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Ampersand Adult Titles Publishing November 2020 (ATLANTIC)

'Membering Austin Clarke
Edited by: Paul Barrett

Edited by :

Paul Barrett


Wilfrid Laurier University Press - Waterloo, ON



Product Form:


Form detail:

Paperback , Trade


Nov 24, 2020
$39.99 CAD


8in x 5.25 x 0.7 in | 280 gr

Page Count:

236 pages
Wilfrid Laurier University Press
LITERARY CRITICISM / Caribbean & Latin American
Literature: history and criticism
  • Short Description
A collection of reflections, anecdotes, essays, and interviews on Austin Clarke's life and writing that gives long overdue attention to the importance of Clarke’s contributions to the development of Canada’s literary canon.

'Membering Austin Clarke reflects on the life and writing of Austin Clarke, whose depictions of Black life in Canada enlarged our understanding of what Canadian literature looks like.

Despite being one of Canada's most widely published, and most richly awarded writers, Austin Clarke (1934–2016) is not a household name. This collection addresses Clarke's marginalization in Canadian literature by demonstrating that his writing on Black diasporic life and the immigrant experience is a foundational, if untold, part of the story of CanLit.

Novelist, short-story writer, poet, and essayist, Clarke was born in Barbados, moved to Canada in 1955 and went on to establish Black Studies programs at a number of universities in America. He returned to Canada and became one of Canadian literature’s most prolific authors and a public voice for Black people in Canada. Among his best-known works are the Giller Award–winning The Polished Hoe (2002) and his memoir ‘Membering (2015).

This collection of essays from colleagues, scholars, friends, and fellow writers addresses Clarke's work in all its richness and complexity in order to understand how Clarke's legacy continues to transform Canadian writing. It includes previously unpublished poems and short stories from Clarke's archives as well as personal reflections from friends, histories of the publication of his works, essays, interviews, and short stories and poems inspired by Clarke.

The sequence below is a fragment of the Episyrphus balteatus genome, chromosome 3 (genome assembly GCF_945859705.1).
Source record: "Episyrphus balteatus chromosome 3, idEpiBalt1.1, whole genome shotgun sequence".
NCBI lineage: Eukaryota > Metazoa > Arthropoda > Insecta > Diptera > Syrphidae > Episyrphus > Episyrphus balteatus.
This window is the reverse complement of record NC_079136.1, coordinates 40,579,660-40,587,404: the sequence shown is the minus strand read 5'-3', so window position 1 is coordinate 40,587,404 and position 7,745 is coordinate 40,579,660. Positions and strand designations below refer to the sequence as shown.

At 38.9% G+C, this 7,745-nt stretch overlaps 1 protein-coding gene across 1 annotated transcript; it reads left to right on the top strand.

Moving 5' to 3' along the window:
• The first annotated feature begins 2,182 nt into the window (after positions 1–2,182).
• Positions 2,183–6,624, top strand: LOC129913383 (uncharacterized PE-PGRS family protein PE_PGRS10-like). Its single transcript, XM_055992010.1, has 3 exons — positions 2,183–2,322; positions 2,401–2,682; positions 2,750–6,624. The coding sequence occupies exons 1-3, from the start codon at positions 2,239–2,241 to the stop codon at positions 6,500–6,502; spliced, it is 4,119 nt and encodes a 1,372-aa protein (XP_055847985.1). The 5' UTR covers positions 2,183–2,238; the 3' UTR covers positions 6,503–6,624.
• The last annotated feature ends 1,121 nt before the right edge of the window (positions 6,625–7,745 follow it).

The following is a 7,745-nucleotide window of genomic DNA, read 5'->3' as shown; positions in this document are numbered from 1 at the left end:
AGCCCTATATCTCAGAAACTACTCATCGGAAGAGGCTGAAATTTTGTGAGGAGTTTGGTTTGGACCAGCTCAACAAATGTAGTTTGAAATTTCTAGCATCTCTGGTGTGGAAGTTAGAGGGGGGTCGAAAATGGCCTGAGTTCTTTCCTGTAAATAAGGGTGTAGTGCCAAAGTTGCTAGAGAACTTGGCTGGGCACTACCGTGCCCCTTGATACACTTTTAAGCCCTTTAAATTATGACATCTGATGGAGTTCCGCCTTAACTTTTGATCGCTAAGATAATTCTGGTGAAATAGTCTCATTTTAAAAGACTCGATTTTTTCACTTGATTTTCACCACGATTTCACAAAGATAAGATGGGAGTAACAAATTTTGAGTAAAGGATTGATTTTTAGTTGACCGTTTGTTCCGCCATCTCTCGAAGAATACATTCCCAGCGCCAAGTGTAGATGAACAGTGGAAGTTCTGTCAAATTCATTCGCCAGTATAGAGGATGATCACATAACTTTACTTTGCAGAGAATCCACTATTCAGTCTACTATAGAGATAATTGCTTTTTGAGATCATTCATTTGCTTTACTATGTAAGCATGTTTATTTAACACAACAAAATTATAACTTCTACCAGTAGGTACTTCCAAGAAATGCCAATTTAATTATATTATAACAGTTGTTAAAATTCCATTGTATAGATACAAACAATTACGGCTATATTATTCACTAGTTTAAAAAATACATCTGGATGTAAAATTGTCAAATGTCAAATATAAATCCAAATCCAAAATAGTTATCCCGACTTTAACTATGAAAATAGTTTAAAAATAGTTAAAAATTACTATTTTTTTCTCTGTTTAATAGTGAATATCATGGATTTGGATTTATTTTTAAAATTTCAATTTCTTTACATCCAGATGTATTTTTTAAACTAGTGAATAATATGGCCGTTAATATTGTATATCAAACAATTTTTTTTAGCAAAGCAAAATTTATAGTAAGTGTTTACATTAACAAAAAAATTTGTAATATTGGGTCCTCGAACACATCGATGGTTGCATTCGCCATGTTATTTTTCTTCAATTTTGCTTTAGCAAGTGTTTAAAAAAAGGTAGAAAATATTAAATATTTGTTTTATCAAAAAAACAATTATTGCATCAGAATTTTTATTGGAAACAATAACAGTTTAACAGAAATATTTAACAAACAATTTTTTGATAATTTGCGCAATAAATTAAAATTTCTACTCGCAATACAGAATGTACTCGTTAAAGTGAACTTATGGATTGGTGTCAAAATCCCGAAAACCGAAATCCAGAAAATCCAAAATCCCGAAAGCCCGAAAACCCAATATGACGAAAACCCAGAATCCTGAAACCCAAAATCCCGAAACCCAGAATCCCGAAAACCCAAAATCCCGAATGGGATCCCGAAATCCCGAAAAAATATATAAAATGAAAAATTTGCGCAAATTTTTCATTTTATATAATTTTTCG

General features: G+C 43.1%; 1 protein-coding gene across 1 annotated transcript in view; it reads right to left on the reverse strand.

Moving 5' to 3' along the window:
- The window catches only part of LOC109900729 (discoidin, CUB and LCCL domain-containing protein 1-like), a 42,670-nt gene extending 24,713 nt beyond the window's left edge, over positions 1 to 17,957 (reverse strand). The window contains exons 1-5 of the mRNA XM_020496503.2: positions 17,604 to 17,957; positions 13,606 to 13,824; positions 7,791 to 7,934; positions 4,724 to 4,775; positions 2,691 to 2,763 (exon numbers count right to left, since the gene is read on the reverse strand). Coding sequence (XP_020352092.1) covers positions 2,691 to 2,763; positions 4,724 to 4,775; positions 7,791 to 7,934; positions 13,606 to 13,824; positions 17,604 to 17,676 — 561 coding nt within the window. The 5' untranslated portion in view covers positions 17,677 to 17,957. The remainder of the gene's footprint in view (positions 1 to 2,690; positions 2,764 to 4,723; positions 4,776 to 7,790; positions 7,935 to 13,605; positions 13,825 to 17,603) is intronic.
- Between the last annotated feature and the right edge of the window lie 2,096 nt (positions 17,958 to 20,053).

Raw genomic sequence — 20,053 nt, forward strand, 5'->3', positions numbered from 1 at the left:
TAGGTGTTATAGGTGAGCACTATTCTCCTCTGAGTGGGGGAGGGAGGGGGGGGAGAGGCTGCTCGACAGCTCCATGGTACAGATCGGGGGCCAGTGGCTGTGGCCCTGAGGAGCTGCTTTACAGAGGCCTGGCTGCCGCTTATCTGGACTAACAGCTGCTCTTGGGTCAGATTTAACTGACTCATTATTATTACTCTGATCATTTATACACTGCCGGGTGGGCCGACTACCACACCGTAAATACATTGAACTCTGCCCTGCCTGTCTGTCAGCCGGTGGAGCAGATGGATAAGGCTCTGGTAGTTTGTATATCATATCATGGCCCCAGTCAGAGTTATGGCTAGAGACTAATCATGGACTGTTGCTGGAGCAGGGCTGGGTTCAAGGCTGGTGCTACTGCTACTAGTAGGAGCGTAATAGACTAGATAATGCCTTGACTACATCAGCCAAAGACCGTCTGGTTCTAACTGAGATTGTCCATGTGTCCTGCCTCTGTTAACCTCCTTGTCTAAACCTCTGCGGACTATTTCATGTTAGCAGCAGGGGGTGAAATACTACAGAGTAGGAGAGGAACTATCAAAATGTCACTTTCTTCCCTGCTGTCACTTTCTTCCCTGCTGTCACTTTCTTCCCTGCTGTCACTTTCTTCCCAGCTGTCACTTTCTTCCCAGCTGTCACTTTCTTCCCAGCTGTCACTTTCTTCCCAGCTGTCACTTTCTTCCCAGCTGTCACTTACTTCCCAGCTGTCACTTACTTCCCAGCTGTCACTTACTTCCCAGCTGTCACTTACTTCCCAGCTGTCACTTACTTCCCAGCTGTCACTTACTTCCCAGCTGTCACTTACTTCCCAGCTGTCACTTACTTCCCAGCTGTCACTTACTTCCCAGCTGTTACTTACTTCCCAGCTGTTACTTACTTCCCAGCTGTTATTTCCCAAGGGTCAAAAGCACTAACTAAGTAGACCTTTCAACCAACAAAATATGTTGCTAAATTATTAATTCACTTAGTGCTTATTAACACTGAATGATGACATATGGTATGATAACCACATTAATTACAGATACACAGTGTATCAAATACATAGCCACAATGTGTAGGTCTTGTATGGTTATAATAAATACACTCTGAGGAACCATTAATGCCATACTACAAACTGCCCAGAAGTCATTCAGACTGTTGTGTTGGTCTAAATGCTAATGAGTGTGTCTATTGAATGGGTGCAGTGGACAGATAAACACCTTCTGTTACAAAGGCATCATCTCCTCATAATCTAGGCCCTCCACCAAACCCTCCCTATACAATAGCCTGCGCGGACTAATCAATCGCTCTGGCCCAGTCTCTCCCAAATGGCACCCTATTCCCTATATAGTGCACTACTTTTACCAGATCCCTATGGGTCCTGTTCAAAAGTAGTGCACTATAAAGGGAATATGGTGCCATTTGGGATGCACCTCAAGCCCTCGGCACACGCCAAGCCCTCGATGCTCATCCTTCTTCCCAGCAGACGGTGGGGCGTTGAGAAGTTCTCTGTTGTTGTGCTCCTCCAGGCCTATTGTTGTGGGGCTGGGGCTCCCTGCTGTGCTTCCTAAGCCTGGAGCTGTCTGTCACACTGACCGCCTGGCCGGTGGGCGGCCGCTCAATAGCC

Contributor List

  • Paul Barrett, University of Guelph
  • Michael Bucknor, University of West Indies
  • Austin Clarke (1934 – 2016)
  • George Elliott Clarke, University of Toronto
  • Patrick Crean, Toronto,
  • Cyril Dabydeen, Ottawa
  • André Forget, Toronto
  • John Harewood, Ottawa, ON
  • Camille Isaacs, OCAD, Toronto
  • Sonnet L’Abbé, Vancouver Island University
  • John R. Lee, St. Lucia
  • Dennis Lee, Toronto, ON
  • Katherine McKittrick, Queen's University, Kingston
  • E. Martin Nolan, York University
  • Giovanna Riccio, Toronto
  • Leslie Sanders, York University, Toronto
  • Winfried Siemerling, University of Waterloo
  • Kate Siklosi, Toronto
  • Kris Singh,Royal Military College, Kingston
  • Marquita Smith, John Brown University, AR
  • Asha Varadharajan, Queen's University, Kingston
  • directly address debates that are the heart of Canadian literature and culture today, such as publication and promotion of BIPOC authors
  • contains previously unpublished poems and short stories from Clarke's archives
  • important historical perspective on anti-blackness and racism in Canada today
  • recent histories of CanLit have ignored Clarke -- this book places him in the canon

  • Paul Barrett is an Assistant Professor in the School of English and Theatre Studies at the University of Guelph. His research interests include Canadian literature, diasporic literature, and digital humanities.

    "This anthology stands as a refuta¬tion of how Black life in Canada is discarded and disremembered. It marks an intimate encounter with Austin Clarke's life and writing and reminds us of his singular contributions to Black life in Canada." —Rinaldo Walcott

    "’Membering Austin Clarke is a wonderful collection – a both discerning and poignant tribute to one of Canada’s great writers, which will be a landmark work in Austin Clarke criticism for years to come. Paul Barrett has assembled some of the leading names in Black Canadian criticism, along with several friends and fellow travellers of Clarke, resulting in the production of a manuscript that will be widely read beyond an academic audience." —Aaron Kamugisha

    'Membering Austin Clarke makes for a lively and often fascinating mix of literary criticism that […] is well-judged and imaginatively structured. The careful placing of different but interweaving contributions and kinds of contributors works iteratively and accumulatively, like the jazz music that Clarke loved almost as much as his own skilfully mixed home martinis. — Sarah Lawson Welsh, Canadian Literature

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